Radio frequency waves for heating and current drive of plasmas in tokamaks and other magnetic confinement devices must first traverse the scrape-off-layer (SOL) before they can be put to their intended use. The SOL plasma is strongly turbulent and intermittent in space and time. These turbulent properties of the SOL, which are not routinely taken into account in wave propagation codes, can have an important effect on the coupling of waves through an evanescent SOL or edge plasma region. The effective scale length for fast wave (FW) evanescence in the presence of short-scale field-aligned filamentary plasma turbulence is addressed in this paper. It is shown that although the FW wavelength or evanescent scale length is long compared with the dimensions of the turbulence, the FW does not simply average over the turbulent density; rather, the average is over the exponentiation rate. Implications for practical situations are discussed.

  4. Analyzing low frequency waves associated with plasma sheet flow channels

    NASA Astrophysics Data System (ADS)

    Xing, X.; Liang, J.; Wang, C. P.; Lyons, L. R.; Angelopoulos, V.

    2014-12-01

    Low frequency (0.006~0.02 Hz) magnetic oscillations are frequently observed to be associated with the substorm-related dipolarization in the near-Earth plasma sheet. It has been suggested that these oscillations are possibly triggered by ballooning instability in the transition region. However, our multi-point observations using THEMIS spacecraft have shown that similar oscillations are observed to be associated with the earthward moving flow channels as they penetrate from middle tail to the transition region. Linear MHD wave analysis suggested that these oscillations ahead of the dipolarization front are magnetosonic waves. For most of the cases, the thermal pressure and magnetic pressures variations are anti-phase, indicating slow mode waves. However, by taking advantage of the spacecraft located very close in X-Y plane and slightly away from the central plasma sheet, we found that for many events the phase relation between the thermal and magnetic pressure variations is Z-dependent, which suggests that the observational evidence for slow mode may not be applicable. In order to further examine these waves, we performed a MHD analysis in inhomogeneous plasma sheet. The calculation shows that for Harris Sheet configuration, the thermal and magnetic pressures variations can be anti-phase for any wave other than slow mode waves where the vertical velocity disturbance reaches its maximum, thus this phase relation may not be used as an identifier of magnetosonic wave modes. We will show the dispersion relation and wave generated disturbances obtained from the numerical calculations.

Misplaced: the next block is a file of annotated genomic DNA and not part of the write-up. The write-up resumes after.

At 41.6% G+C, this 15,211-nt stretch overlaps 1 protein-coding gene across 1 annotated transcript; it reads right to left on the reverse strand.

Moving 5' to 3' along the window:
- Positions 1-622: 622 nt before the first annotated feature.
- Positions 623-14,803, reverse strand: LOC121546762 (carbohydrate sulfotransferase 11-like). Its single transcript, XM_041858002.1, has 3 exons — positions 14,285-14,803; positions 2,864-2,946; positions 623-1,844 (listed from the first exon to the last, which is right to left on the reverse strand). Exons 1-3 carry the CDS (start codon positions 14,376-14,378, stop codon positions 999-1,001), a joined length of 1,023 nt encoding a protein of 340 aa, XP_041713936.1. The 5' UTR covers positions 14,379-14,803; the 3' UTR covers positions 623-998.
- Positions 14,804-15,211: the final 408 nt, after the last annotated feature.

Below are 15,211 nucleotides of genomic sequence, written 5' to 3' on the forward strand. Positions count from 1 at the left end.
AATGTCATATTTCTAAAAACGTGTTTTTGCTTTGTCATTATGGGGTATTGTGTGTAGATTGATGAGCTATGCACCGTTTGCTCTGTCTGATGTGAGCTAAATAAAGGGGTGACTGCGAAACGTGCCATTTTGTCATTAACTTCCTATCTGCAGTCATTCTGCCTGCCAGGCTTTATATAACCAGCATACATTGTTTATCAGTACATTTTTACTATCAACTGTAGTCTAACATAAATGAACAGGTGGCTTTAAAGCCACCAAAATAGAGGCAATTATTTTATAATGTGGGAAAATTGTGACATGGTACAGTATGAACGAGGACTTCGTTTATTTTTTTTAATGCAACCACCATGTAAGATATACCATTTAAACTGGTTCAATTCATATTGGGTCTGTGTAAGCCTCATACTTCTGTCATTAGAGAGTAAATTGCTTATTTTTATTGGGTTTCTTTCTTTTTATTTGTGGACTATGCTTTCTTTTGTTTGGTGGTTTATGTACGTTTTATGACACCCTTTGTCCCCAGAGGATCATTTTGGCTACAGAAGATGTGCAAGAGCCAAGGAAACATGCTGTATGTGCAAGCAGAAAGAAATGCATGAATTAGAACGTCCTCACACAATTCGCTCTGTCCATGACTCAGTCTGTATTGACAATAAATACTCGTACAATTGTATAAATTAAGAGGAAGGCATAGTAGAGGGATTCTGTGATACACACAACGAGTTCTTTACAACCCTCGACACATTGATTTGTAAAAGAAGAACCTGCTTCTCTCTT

5. Magnetoacoustic shock waves in dissipative degenerate plasmas

    SciTech Connect

    Hussain, S.; Mahmood, S.

    2011-11-15

    Quantum magnetoacoustic shock waves are studied in homogenous, magnetized, dissipative dense electron-ion plasma by using two fluid quantum magneto-hydrodynamic (QMHD) model. The weak dissipation effects in the system are taken into account through kinematic viscosity of the ions. The reductive perturbation method is employed to derive Korteweg-de Vries Burgers (KdVB) equation for magnetoacoustic wave propagating in the perpendicular direction to the external magnetic field in dense plasmas. The strength of magnetoacoustic shock is investigated with the variations in plasma density, magnetic field intensity, and ion kinematic viscosity of dense plasma system. The necessary condition for the existence of monotonic and oscillatory shock waves is also discussed. The numerical results are presented for illustration by using the data of astrophysical dense plasma situations such as neutron stars exist in the literature.